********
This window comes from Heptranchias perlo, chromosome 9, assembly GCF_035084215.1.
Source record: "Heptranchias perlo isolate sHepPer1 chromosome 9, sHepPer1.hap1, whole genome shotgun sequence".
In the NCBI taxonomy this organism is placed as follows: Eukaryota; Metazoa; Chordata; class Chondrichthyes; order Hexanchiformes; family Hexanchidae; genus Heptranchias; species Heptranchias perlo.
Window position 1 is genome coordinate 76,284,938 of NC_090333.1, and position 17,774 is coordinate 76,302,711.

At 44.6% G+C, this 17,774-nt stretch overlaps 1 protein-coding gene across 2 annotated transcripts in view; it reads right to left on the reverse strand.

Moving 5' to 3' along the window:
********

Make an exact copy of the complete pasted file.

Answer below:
This window comes from Heptranchias perlo, chromosome 9, assembly GCF_035084215.1.
Source record: "Heptranchias perlo isolate sHepPer1 chromosome 9, sHepPer1.hap1, whole genome shotgun sequence".
In the NCBI taxonomy this organism is placed as follows: Eukaryota; Metazoa; Chordata; class Chondrichthyes; order Hexanchiformes; family Hexanchidae; genus Heptranchias; species Heptranchias perlo.
Window position 1 is genome coordinate 76,284,938 of NC_090333.1, and position 17,774 is coordinate 76,302,711.

At 44.6% G+C, this 17,774-nt stretch overlaps 1 protein-coding gene across 2 annotated transcripts in view; it reads right to left on the reverse strand.

Moving 5' to 3' along the window: